Among the most egregious:
The New York Post gave an inflated death count, saying there were “ at least 12 dead.” At the time, three people had been killed.
The Wall Street Journal reported that police had discovered five additional explosive devices in addition to the two that been discovered, a statement that was later retracted.
In what it called a “world-beating scoop,” the New York Post reported that a Saudi national was a suspect in the case when, in fact, he was a witness and a victim.
At 1:45 p.m. on Wednesday, April 17, John King reported on CNN that a suspect had been taken into custody. That was false.
King also erred when he reported last Wednesday: “I want to be very careful about this, because people get very sensitive when you say these things. I was told by one of these sources who is a law enforcement official that this is a dark-skinned male.”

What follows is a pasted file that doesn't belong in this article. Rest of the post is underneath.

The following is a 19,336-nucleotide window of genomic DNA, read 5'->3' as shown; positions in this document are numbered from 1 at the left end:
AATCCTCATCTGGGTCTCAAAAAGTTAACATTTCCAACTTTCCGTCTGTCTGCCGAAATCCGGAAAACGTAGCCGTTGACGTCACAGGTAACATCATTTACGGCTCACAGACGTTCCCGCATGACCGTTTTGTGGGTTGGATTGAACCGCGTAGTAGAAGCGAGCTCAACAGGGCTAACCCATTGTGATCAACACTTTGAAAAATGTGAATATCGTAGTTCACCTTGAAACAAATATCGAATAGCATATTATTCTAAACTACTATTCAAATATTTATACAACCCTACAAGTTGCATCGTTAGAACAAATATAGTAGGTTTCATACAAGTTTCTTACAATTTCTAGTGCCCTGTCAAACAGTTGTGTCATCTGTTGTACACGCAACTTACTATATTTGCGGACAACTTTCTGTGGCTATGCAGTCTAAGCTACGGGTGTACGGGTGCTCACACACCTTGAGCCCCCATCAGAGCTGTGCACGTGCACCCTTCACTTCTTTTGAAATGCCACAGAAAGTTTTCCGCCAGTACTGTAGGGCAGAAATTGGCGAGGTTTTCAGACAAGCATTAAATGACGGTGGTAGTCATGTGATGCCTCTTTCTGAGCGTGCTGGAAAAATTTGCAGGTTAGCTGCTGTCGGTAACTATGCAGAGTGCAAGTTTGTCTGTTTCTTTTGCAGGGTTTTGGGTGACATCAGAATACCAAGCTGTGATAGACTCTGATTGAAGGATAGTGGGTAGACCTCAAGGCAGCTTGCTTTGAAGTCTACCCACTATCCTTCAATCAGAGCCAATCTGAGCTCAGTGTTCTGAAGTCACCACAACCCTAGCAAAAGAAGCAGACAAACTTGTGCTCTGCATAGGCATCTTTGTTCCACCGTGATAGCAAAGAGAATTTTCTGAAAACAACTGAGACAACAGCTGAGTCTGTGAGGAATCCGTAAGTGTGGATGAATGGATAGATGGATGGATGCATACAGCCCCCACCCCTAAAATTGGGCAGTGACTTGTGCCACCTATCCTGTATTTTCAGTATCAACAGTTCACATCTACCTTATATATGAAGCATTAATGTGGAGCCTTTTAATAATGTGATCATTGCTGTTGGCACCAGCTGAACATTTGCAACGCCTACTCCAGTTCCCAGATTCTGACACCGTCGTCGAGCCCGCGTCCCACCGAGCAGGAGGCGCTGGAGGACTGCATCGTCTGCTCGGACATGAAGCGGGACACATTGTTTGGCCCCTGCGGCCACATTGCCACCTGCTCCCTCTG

PBS anchor Gwen Ifill tweeted, “disturbing that it’s OK for TV to ID a Boston bombing suspect as a ‘dark skinned individual.’”
King’s description of the so-called suspect sparked a lively discussion on the National Association of Black Journalists listserve.
Askia Muhammad, a columnist and radio host, wrote, “How did they know that sand n—er was a suspect? He must have been wearing a towel on his head.”
Roger Witherspoon, a veteran journalist and public relations executive, said: “Well, now that the FBI has released photos of the two men who apparently carried the bombs, I’m puzzled. Perhaps there’s a problem with the contrast on my TV, but they don’t look dark skinned to me.”